Heavily manual and not at all without issue, consultation altered our course to also try out ArcGIS Pro’s built-in tools for CNNs.

ArcGIS Pro built-in methods

The alternative to notebooks was to use the Train Deep Learning Model directly. The previously exported training data was fed in, and Batch Size set to 32 (set lower if not a heavy processing machine), and learning rate left for self-determination. In the Environment tab, it is important to set the Processor Type to GPU, to vastly accelerate the learning process. Various model types and Backbone models were tried and the results analyzed. Similar to the backbone model parameter specification, Transfer Learning can also be utilized here by providing a pre-trained model to the Train Deep Learning Model tool.  Using a close model on new data can vastly improve both quality and speed. Once the model was trained, Detect Objects Using Deep Learning, again setting the Processor Type to GPU, batch size to the machine-appropriate value, and enabling Non-Maximum Suppression with an overlap ratio of 0.25, to allow overlap in classes such as trees near or on utilities.

Classified Utilities and Vegetation, Mississippi 2007

Finally, potentially problematic utility locations were annotated with the Near tool with symbology applied that scales in size to more closely coupled areas of concern.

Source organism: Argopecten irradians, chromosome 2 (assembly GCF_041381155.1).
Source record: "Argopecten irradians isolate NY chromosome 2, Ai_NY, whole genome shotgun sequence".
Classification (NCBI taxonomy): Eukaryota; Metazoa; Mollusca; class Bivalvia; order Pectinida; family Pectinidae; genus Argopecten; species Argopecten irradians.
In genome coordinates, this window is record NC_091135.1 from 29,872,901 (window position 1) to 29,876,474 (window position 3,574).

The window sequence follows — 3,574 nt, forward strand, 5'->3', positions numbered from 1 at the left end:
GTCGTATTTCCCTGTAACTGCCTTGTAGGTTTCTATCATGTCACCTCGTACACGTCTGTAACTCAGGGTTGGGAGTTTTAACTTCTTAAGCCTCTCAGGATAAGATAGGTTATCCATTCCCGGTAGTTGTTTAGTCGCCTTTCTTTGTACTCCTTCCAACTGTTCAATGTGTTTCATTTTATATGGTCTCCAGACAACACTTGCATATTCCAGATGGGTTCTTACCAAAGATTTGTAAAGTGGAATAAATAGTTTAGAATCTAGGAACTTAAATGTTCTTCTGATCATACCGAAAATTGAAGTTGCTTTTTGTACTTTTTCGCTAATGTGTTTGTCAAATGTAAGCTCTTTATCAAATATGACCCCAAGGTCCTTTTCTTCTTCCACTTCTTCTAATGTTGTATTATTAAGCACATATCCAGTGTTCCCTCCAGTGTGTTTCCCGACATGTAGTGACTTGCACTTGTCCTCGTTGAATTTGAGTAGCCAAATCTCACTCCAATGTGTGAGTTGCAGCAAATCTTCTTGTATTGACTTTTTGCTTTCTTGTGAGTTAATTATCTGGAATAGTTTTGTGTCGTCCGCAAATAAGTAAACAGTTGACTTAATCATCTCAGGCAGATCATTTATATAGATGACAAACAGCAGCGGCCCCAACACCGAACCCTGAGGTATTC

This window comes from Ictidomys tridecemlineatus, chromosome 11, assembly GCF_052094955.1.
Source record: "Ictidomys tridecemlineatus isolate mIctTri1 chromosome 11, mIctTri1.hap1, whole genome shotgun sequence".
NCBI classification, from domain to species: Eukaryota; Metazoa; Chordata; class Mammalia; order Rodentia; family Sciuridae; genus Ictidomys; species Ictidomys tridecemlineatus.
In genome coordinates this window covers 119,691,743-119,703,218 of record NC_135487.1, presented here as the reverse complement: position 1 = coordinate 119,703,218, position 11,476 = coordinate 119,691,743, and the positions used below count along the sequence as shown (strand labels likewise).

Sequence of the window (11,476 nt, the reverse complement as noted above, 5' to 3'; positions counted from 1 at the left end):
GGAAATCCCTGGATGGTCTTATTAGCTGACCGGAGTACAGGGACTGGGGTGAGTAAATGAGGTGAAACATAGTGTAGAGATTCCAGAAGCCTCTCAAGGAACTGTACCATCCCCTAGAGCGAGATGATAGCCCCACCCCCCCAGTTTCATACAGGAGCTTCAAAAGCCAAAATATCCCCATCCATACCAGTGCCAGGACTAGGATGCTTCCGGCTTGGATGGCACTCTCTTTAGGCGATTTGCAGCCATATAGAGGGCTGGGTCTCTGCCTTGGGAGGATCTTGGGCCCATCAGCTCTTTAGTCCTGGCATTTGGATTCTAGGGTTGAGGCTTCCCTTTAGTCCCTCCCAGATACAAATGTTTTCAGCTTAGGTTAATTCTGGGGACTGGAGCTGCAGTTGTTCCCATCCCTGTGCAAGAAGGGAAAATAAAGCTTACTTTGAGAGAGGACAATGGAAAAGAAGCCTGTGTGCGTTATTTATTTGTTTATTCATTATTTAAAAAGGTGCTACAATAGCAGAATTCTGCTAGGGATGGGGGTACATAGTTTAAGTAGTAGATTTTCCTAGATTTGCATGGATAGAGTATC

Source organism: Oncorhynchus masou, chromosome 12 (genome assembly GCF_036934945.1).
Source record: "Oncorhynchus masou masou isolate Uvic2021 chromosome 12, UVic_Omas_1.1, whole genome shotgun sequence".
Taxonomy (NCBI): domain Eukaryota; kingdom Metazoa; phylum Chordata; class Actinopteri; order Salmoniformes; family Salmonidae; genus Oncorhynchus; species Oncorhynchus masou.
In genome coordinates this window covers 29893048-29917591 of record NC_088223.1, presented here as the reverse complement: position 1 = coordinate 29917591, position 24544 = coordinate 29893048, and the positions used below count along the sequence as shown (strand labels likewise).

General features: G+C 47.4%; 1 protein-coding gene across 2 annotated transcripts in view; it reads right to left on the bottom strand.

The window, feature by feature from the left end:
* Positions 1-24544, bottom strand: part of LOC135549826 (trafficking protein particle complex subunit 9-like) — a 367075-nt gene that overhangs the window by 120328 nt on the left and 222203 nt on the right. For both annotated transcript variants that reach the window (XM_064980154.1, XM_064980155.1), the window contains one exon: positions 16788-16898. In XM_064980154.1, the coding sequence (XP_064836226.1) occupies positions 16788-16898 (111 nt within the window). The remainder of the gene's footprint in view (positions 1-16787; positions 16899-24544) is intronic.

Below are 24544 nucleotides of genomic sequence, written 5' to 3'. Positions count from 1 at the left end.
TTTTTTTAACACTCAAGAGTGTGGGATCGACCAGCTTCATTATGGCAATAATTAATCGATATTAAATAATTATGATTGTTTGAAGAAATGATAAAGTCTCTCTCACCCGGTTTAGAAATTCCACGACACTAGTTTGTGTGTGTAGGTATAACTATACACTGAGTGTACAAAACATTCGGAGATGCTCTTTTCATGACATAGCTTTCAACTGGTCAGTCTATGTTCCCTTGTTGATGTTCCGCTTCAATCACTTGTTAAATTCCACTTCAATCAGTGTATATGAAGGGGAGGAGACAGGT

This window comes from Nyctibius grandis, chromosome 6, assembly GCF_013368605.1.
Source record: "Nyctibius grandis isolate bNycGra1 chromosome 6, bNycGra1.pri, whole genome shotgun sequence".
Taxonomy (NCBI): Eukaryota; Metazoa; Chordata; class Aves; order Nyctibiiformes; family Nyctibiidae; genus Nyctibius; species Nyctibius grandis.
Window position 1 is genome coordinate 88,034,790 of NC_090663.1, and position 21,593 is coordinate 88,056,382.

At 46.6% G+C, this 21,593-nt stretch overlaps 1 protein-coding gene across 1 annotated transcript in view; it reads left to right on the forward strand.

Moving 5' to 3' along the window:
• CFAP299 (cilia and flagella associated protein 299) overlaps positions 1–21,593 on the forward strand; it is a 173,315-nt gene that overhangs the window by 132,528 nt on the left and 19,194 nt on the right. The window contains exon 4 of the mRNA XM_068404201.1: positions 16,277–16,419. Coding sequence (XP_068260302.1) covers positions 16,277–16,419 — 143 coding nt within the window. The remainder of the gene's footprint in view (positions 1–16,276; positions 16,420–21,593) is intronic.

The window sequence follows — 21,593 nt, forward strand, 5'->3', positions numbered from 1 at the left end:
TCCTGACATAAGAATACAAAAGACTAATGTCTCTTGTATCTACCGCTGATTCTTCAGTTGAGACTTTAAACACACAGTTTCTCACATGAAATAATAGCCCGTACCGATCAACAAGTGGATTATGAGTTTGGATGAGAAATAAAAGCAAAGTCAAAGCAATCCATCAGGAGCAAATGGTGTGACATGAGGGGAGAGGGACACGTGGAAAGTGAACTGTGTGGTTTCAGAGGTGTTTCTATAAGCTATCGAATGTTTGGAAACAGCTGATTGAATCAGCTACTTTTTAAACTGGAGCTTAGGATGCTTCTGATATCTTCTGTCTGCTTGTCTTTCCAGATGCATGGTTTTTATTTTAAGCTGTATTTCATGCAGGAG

Close-up of utility in proximity of vegetation with detailed pop-up
City Scale classification of utilities, vegetation, and proximities to scale

Findings, Challenges, and Conclusions

Overall, utilizing notebooks and writing the neural network manually provides far more control over the model and deterministic variables, as well as data preprocessing, however it can be more challenging to integrate into a workflow and requires more experience. ArcGIS Pro’s tools provide simplicity and quick visualizations with ease, allowing deep learning and image classification to be obtainable by any user. 

RetinaNet, YOLOv3, and FasterRCNN proved to be the optimal model choices for this dataset. In the end, vegetation proved to be difficult to consistently assess in formats other than bounding boxes, which often poorly captured bulk areas. DeepForest is a library that helps with this problem and more accurately bounds vegetation as an individual feature layer. 

Finally, higher quality and finer granularity of images plays an important role on model accuracy. Satellite images are easy to get, but modern drone collection would provide the best results, as the accuracy of 2007 drone-imagery captured without high resolution in mind was fairly comparable to 2020 high resolution satellite imagery, falling only just short.

More Resources

A Guide to Convolution Arithmetic for Deep Learning 

Python Neural Network tutorial / code example

Cuda, Tensorflow, Python environment setup/help

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Data Scientist / GeoAI Specialist